Marieluise Fleißer

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German stamp issued in 2001 in the Women in German history series

Marieluise Fleißer (German pronunciation: [maˌʁiːluˈiːzə ˈflaɪsɐ]; 23 November 1901, Ingolstadt – 2 February 1974, Ingolstadt) was a German author and playwright.

Her best-known works are two plays, Purgatory in Ingolstadt (1924) and Pioneers in Ingolstadt (1926). Bertolt Brecht persuaded the director Moriz Seeler to stage the first play, which Seeler retitled; Fleißer's original title was The Washing of Feet. Brecht then encouraged her to write Pioneers. Premiered in Berlin, the plays caused a scandal, especially in her home town, and were attacked by the Nazis, who had not yet come to power.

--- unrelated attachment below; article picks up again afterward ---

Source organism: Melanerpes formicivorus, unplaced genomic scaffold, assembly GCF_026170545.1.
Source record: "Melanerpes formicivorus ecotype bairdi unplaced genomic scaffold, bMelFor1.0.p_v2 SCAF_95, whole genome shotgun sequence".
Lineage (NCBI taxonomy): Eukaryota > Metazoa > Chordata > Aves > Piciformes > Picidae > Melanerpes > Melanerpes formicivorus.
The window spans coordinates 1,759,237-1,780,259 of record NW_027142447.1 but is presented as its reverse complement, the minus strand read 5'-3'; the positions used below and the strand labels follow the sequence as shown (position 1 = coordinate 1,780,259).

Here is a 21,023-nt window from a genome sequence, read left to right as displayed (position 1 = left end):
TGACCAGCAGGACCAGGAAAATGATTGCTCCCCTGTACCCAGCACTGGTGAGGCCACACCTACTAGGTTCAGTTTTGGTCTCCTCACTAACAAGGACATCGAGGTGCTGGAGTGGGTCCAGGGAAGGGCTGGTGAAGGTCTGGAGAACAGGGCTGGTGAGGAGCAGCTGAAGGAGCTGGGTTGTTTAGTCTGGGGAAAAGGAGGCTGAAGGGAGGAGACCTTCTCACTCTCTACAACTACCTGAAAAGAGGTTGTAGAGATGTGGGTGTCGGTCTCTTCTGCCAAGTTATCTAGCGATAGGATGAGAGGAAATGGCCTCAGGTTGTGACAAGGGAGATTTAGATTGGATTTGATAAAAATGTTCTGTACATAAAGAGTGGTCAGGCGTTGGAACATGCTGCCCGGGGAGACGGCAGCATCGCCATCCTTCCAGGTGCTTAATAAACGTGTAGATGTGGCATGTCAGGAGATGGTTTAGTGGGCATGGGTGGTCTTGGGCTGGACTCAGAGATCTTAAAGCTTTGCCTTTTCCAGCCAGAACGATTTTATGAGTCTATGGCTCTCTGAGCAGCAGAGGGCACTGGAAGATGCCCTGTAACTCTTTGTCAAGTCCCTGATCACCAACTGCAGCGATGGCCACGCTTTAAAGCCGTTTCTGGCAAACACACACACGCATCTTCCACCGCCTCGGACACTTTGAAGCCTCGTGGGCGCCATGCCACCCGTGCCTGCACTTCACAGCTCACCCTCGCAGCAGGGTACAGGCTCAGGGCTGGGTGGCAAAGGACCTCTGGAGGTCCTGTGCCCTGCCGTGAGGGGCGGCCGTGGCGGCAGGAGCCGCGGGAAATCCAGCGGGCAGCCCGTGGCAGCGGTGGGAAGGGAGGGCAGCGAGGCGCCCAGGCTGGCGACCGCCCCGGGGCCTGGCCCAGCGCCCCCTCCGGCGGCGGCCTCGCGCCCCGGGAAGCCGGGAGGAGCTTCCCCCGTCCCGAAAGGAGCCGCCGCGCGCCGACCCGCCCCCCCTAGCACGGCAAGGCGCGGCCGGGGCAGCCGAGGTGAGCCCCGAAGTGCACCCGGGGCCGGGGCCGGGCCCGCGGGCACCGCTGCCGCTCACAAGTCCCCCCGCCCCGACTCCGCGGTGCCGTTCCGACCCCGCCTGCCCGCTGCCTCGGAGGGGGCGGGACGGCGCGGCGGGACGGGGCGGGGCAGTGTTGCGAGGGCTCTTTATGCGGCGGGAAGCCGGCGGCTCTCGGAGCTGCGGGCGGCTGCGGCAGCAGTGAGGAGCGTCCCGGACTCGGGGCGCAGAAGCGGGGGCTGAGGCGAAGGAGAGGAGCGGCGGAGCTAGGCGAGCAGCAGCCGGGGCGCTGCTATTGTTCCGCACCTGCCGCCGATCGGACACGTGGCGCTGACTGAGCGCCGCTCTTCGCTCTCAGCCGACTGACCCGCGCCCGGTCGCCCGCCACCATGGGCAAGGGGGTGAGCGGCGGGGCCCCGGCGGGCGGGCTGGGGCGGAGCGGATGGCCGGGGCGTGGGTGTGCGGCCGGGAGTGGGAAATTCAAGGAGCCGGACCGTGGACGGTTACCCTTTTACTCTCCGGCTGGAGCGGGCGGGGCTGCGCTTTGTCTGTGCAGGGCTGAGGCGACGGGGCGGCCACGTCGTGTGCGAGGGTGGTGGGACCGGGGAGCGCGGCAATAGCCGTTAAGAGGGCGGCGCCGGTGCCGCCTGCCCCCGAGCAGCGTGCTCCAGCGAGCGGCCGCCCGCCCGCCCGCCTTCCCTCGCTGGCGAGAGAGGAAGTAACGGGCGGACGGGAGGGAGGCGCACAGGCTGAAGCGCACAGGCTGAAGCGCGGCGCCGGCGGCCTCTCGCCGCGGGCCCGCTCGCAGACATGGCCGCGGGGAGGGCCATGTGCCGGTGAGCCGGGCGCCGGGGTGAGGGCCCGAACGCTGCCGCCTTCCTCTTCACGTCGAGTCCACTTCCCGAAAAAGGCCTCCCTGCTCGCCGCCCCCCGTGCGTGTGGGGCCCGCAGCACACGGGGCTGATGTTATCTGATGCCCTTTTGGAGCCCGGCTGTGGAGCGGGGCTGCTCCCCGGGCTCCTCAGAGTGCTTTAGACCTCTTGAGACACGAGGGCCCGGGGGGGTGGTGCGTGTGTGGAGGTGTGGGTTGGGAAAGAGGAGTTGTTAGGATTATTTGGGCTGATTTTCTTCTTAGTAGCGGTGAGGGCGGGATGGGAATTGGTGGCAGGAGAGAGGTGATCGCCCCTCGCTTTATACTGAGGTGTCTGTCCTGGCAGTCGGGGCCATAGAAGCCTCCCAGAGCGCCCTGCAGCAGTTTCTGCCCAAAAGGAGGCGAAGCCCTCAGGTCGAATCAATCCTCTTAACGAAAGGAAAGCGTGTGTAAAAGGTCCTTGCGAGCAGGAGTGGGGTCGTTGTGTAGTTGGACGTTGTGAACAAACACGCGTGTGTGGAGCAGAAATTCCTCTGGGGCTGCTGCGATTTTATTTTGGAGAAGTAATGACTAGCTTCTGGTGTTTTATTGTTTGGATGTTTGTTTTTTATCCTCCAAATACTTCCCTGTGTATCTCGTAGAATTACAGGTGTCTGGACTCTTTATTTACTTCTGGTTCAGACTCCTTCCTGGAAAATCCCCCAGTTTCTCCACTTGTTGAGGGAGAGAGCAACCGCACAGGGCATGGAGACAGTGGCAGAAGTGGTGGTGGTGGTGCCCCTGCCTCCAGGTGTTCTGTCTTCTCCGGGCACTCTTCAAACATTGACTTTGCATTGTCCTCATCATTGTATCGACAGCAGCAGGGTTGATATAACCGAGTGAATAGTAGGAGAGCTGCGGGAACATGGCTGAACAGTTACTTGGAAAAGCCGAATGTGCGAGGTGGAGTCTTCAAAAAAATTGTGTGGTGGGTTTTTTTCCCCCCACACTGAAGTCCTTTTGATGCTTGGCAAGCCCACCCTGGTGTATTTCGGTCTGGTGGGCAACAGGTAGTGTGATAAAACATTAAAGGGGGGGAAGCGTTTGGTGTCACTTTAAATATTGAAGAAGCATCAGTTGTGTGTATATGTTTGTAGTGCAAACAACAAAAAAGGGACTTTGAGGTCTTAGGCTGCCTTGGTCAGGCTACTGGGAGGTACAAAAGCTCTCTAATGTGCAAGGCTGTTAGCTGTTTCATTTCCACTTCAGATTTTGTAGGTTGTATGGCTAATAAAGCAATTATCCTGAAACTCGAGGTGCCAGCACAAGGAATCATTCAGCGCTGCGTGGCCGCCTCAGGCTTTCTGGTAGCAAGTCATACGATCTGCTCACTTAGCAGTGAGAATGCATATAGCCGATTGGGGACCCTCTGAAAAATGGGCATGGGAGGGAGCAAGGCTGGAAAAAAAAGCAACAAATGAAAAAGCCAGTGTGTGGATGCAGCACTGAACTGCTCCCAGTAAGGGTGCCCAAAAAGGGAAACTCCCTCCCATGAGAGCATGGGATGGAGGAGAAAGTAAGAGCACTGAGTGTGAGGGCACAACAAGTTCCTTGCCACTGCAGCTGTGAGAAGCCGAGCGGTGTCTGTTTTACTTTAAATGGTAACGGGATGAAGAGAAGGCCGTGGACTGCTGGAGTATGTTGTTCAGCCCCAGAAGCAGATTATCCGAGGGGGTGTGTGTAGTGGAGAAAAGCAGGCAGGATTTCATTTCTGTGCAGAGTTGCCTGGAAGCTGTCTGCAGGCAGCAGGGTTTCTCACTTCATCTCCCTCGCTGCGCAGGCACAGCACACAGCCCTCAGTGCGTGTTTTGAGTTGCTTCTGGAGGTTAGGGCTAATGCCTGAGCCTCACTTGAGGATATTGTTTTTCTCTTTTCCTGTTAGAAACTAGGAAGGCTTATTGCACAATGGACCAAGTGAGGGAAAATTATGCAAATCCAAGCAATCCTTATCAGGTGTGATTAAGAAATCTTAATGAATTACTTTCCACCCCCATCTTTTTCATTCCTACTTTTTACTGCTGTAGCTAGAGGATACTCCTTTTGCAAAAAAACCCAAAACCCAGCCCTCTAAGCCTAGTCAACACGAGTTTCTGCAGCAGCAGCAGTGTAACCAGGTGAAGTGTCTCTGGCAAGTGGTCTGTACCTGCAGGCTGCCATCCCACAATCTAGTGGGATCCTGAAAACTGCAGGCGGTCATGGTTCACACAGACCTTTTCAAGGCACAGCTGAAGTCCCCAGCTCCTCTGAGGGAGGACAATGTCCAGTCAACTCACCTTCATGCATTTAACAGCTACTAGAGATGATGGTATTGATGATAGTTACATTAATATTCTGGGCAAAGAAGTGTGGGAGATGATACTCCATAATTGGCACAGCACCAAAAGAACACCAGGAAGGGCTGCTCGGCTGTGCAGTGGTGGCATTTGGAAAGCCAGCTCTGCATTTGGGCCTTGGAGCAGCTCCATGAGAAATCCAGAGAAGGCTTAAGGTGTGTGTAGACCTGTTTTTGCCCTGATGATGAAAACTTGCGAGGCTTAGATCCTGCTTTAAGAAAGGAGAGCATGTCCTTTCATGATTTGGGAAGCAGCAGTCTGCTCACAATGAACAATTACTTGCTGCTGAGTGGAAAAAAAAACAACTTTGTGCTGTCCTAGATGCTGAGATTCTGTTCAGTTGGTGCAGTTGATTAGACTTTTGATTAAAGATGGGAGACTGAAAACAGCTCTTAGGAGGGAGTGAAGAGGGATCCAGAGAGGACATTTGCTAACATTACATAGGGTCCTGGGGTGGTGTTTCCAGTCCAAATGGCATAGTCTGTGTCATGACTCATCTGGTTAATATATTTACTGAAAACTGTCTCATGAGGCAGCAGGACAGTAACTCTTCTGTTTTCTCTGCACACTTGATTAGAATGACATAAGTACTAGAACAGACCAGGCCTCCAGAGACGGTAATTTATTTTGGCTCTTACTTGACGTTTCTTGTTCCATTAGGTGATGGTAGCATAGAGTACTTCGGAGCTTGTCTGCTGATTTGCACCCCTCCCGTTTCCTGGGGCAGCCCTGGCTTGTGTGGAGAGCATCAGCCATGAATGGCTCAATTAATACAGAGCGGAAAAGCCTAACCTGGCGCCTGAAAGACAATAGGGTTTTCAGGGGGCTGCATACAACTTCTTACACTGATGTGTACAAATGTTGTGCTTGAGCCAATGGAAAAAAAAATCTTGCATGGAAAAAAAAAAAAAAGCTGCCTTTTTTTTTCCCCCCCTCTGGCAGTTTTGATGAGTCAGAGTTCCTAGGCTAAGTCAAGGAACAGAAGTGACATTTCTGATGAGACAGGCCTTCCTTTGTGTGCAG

Fleißer was rediscovered in the 1970s by a later generation, among them the theatre director Peter Stein and the playwright Franz Xaver Kroetz. Pioneers in Ingolstadt was adapted as a TV film by Rainer Werner Fassbinder in 1971.

The plays were given their London premieres at the Gate Theatre, London, in 1990, directed by Annie Castledine and Stephen Daldry.


  • Gérard Thiériot, "Marieluise Fleisser (1901–1974) et le théâtre populaire critique en Allemagne", Berne et al., Editions Peter Lang, Collection Contacts, Theatrica 19, 1999

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